I first wrote about the real-life Steve Nebraska potentially coming to the Yankees five months ago, when the 22-year-old Shohei Otani was in the midst of his Pacific League MVP season. Not only did Otani lead his Hokkaido Nippon-Ham Fighters to a Japan Series championship, he was also named an NPR All-Star for the third straight season, and is the first player in Pacific League history to be named to the Designated Hitter Best Nine and Pacific League Best Nine as a pitcher.
In 2016, Otani flashed his unique skillset by compiling a .322/.416/.588 slash line with 22 home runs and 67 RBI in just 323 at-bats, while also pitching to the tune of 10-4, with a 1.86 ERA, a 0.957 WHIP, and 174 Ks in only 140 IP.
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It’s easy to see why MLB scouts and front offices are licking their chops at the prospect of acquiring the once in a generation like talent.
According to a report in December by the Japan Times, Masahiro Tanaka of the Yankees said:
“He was good, just as I expected. There’s no comparing him physically with how he was in his rookie year, when I pitched against him. … If you have what it takes, I think the younger you are the better contract you get.”
The issue with Otani is that he’s still only 22. Meaning, the much stricter international spending cap as outlined in the new collective bargaining agreement prohibits a player under the age of 25 from receiving anything over $6M in the form of a signing bonus from a Major League club.
Because of this, there is a good chance that Otani’s Japanese team doesn’t post him for another three years. While this isn’t necessarily a terrible thing for MLB, since it’s likely teams would need to know whether to employ Otani as an outfielder who hits or a pitcher with pinch hit ability — his desired contract is expected to exceed $200M once he does hit the open market.
One would think that Tanaka working out with Otani gives the Yankees a slight upper hand if/when the time comes for Otani to bring his game Stateside. But this can be looked at in a multitude of ways.
For the Yankees to truly beat out other interested clubs, they’ll need to really open their purse strings. And even though Tanaka has been very effective since coming over from Japan in 2014, the organization may be leery about giving another foreign-born player such a large sum of money without knowing the true extent of playing professional baseball at such a young age has on the body.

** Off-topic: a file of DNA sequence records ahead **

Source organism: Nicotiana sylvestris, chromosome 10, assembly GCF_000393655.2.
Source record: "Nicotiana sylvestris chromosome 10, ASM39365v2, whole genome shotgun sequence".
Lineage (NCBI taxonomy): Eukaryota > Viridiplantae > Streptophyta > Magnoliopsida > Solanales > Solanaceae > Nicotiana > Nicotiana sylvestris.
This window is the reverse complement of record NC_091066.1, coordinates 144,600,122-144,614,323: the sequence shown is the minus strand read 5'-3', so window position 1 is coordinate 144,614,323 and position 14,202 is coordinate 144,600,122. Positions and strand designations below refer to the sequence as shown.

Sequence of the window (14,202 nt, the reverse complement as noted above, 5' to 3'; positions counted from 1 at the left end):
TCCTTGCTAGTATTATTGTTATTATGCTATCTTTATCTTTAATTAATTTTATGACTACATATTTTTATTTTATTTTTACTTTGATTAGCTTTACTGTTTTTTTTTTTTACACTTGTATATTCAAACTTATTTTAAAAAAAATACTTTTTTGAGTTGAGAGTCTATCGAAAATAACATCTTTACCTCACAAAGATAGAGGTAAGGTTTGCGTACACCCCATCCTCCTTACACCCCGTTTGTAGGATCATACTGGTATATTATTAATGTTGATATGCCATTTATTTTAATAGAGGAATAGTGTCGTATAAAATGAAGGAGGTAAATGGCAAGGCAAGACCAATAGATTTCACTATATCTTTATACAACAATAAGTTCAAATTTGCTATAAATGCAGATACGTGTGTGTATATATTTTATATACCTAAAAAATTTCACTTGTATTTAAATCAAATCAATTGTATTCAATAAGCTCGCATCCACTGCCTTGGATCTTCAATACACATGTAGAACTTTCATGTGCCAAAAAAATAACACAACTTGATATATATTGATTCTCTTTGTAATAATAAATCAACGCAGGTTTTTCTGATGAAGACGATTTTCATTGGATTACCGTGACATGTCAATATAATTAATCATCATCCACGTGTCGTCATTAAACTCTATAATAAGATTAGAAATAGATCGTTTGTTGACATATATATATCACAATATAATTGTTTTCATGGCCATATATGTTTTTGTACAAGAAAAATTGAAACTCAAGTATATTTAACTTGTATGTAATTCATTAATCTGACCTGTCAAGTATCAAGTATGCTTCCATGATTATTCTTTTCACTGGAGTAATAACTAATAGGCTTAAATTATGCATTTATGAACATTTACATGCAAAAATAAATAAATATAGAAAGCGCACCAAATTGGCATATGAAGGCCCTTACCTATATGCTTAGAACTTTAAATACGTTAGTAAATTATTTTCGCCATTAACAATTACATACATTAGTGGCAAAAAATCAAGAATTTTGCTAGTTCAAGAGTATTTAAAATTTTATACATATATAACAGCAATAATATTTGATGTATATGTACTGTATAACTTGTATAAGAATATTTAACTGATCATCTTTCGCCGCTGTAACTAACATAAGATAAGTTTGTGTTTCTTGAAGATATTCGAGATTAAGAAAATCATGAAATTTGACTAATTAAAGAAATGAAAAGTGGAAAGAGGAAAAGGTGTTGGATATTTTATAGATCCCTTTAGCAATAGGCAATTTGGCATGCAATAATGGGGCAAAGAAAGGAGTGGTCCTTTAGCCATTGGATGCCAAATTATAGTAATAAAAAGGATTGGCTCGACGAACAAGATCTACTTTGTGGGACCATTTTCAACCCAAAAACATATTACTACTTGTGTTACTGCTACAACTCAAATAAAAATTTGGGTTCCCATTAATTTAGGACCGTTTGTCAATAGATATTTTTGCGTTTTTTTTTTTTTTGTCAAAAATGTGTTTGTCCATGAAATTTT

Secondly, there is the lingering issue of Tanaka opting out after this season. If the Yankees are unwilling to re-sign their 28-year-old No. 1 to a long-term deal, it could directly effect building a relationship with Tanaka’s countryman. Obviously, money talks and B.S. walks, but it would be a whole lot easier to convince Otani to accept a deal from the Yankees if his friend Tanaka is still in tow.
And lastly, let’s say Otani posts any time from the offseason of 2017 through 2020. What makes us think the Yankees will abandon their new money saving methods to make this splashy signing?
Yes, they have the enormous salaries of both CC Sabathia and Alex Rodriguez coming off the books after this season, but inking Otani would severely limit the funds that many want the team to allocate towards Bryce Harper and/or Manny Machado in the coming years.
While this would certainly give Japan a huge boost in terms of winning the international contest, it would be an absolute disaster for the Yankees. Tanaka’s employers in America do not need their best pitcher putting extra miles on his arm — especially so early on in the calendar year.
If Tanaka were to fully tear that UCL in his right elbow playing an exhibition of sorts, then what? Even if he were to escape unscathed, who knows the ramifications that exist through the course of this season. It simply isn’t a chance worth taking, for Tanaka or the Yanks.